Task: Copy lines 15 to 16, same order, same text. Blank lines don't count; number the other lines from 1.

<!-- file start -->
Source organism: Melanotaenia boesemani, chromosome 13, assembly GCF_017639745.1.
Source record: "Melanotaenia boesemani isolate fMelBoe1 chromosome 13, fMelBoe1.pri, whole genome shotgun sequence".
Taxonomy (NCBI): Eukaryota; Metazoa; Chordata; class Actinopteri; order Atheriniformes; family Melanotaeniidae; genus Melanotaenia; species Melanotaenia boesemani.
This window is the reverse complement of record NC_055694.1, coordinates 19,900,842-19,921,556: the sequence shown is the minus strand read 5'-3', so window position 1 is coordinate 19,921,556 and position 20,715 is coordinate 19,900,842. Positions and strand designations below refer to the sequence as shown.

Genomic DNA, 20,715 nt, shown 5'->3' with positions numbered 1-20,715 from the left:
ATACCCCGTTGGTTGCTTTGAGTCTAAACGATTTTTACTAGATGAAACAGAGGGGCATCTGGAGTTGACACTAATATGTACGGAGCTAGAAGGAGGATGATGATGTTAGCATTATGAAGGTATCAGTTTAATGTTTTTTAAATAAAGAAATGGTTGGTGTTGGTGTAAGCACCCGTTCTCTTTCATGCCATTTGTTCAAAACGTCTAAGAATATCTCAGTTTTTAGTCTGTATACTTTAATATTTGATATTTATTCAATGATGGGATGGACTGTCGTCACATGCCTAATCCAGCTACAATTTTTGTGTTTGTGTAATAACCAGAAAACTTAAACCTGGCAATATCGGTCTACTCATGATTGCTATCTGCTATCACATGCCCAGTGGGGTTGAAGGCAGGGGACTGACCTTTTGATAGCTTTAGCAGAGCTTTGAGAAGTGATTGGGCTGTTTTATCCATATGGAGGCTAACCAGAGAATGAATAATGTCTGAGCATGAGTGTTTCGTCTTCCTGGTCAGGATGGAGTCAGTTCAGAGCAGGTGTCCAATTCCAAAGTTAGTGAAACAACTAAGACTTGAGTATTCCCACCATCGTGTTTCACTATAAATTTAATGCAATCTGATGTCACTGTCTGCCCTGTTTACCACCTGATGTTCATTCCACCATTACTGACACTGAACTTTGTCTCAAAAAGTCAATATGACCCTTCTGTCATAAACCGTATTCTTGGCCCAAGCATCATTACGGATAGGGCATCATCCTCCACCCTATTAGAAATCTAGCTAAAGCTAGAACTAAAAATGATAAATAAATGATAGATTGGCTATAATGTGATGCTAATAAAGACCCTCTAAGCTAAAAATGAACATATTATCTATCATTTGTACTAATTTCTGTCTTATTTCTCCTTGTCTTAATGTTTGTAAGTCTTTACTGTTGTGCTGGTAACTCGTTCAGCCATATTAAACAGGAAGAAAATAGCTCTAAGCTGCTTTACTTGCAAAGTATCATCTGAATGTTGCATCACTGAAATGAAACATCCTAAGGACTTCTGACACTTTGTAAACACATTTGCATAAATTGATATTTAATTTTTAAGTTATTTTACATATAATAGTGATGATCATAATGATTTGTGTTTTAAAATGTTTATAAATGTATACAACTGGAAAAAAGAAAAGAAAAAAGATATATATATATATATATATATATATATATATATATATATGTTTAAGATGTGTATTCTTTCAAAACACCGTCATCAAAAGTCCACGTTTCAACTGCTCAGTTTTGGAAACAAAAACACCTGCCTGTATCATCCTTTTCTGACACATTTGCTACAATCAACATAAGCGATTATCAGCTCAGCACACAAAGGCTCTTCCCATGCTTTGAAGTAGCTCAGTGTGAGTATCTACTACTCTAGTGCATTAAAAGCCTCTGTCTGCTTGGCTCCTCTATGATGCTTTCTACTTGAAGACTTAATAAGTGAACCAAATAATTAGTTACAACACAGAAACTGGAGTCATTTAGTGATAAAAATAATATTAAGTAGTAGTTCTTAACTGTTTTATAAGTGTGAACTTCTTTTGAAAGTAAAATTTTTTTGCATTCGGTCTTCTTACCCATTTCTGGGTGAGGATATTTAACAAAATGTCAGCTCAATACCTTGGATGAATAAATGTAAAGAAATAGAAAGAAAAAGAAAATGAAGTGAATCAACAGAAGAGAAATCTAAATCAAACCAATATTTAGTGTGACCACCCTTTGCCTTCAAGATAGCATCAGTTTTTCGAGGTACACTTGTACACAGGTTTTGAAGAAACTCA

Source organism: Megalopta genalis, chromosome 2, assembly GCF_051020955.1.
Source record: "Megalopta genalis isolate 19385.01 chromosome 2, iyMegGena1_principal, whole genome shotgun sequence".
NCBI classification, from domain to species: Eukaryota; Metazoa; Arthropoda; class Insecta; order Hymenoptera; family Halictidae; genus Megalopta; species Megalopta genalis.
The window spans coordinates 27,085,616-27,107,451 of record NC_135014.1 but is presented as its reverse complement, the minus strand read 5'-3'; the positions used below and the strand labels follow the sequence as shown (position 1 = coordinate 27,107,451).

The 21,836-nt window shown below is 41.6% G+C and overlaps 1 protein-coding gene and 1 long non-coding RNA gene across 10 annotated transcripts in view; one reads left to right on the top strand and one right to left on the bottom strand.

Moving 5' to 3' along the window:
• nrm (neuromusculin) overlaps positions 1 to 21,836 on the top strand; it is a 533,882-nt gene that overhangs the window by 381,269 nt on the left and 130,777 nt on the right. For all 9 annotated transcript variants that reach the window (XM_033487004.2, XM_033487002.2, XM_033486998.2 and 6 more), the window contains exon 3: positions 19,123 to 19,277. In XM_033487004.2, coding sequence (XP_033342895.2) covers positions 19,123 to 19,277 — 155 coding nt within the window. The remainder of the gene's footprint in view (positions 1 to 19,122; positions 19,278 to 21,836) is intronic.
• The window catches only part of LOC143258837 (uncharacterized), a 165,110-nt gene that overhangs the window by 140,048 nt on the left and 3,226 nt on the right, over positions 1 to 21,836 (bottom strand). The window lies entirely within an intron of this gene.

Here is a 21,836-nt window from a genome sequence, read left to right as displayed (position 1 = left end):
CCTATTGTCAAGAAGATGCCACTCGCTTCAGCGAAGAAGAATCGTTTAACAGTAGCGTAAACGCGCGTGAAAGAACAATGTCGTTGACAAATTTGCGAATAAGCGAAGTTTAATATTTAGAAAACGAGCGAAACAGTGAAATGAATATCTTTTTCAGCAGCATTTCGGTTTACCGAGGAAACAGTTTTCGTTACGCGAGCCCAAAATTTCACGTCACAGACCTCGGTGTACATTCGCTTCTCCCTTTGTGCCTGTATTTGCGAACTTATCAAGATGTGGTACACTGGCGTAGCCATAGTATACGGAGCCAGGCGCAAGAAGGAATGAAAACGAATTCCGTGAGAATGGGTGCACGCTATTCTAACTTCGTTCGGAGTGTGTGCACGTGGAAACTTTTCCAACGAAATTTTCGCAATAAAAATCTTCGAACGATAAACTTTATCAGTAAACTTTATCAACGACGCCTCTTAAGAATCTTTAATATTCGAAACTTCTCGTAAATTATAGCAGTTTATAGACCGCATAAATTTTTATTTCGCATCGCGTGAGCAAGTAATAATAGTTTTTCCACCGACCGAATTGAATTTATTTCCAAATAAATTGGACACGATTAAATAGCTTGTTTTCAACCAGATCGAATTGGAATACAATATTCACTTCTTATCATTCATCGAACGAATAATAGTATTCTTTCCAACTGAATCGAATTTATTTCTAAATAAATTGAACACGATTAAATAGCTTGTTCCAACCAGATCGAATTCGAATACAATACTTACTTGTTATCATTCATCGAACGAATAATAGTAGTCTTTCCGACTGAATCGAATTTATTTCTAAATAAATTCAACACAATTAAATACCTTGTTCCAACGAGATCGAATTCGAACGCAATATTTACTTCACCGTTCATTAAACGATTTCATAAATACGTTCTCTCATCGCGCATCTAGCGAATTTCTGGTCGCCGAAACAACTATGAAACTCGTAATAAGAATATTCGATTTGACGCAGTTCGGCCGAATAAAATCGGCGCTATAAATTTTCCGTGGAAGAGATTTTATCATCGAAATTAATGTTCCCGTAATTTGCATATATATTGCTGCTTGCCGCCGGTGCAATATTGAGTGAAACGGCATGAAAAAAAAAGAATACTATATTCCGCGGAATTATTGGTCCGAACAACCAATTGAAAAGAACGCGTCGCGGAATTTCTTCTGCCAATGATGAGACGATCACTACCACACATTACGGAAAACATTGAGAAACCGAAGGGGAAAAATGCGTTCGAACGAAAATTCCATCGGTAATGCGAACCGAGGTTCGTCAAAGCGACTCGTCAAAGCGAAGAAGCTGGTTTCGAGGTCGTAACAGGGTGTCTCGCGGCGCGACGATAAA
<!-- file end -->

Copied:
Here is a 21,836-nt window from a genome sequence, read left to right as displayed (position 1 = left end):
CCTATTGTCAAGAAGATGCCACTCGCTTCAGCGAAGAAGAATCGTTTAACAGTAGCGTAAACGCGCGTGAAAGAACAATGTCGTTGACAAATTTGCGAATAAGCGAAGTTTAATATTTAGAAAACGAGCGAAACAGTGAAATGAATATCTTTTTCAGCAGCATTTCGGTTTACCGAGGAAACAGTTTTCGTTACGCGAGCCCAAAATTTCACGTCACAGACCTCGGTGTACATTCGCTTCTCCCTTTGTGCCTGTATTTGCGAACTTATCAAGATGTGGTACACTGGCGTAGCCATAGTATACGGAGCCAGGCGCAAGAAGGAATGAAAACGAATTCCGTGAGAATGGGTGCACGCTATTCTAACTTCGTTCGGAGTGTGTGCACGTGGAAACTTTTCCAACGAAATTTTCGCAATAAAAATCTTCGAACGATAAACTTTATCAGTAAACTTTATCAACGACGCCTCTTAAGAATCTTTAATATTCGAAACTTCTCGTAAATTATAGCAGTTTATAGACCGCATAAATTTTTATTTCGCATCGCGTGAGCAAGTAATAATAGTTTTTCCACCGACCGAATTGAATTTATTTCCAAATAAATTGGACACGATTAAATAGCTTGTTTTCAACCAGATCGAATTGGAATACAATATTCACTTCTTATCATTCATCGAACGAATAATAGTATTCTTTCCAACTGAATCGAATTTATTTCTAAATAAATTGAACACGATTAAATAGCTTGTTCCAACCAGATCGAATTCGAATACAATACTTACTTGTTATCATTCATCGAACGAATAATAGTAGTCTTTCCGACTGAATCGAATTTATTTCTAAATAAATTCAACACAATTAAATACCTTGTTCCAACGAGATCGAATTCGAACGCAATATTTACTTCACCGTTCATTAAACGATTTCATAAATACGTTCTCTCATCGCGCATCTAGCGAATTTCTGGTCGCCGAAACAACTATGAAACTCGTAATAAGAATATTCGATTTGACGCAGTTCGGCCGAATAAAATCGGCGCTATAAATTTTCCGTGGAAGAGATTTTATCATCGAAATTAATGTTCCCGTAATTTGCATATATATTGCTGCTTGCCGCCGGTGCAATATTGAGTGAAACGGCATGAAAAAAAAAGAATACTATATTCCGCGGAATTATTGGTCCGAACAACCAATTGAAAAGAACGCGTCGCGGAATTTCTTCTGCCAATGATGAGACGATCACTACCACACATTACGGAAAACATTGAGAAACCGAAGGGGAAAAATGCGTTCGAACGAAAATTCCATCGGTAATGCGAACCGAGGTTCGTCAAAGCGACTCGTCAAAGCGAAGAAGCTGGTTTCGAGGTCGTAACAGGGTGTCTCGCGGCGCGACGATAAA